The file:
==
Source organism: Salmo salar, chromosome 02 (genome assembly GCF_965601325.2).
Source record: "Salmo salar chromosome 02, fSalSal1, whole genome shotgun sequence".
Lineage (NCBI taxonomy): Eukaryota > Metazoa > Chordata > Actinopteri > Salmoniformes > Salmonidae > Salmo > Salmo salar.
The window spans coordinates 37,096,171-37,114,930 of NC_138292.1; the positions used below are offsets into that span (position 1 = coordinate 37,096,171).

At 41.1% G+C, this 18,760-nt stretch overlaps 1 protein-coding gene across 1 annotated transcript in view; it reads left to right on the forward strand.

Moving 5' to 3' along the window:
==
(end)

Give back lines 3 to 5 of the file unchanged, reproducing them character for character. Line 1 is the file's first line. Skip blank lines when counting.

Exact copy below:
Lineage (NCBI taxonomy): Eukaryota > Metazoa > Chordata > Actinopteri > Salmoniformes > Salmonidae > Salmo > Salmo salar.
The window spans coordinates 37,096,171-37,114,930 of NC_138292.1; the positions used below are offsets into that span (position 1 = coordinate 37,096,171).

At 41.1% G+C, this 18,760-nt stretch overlaps 1 protein-coding gene across 1 annotated transcript in view; it reads left to right on the forward strand.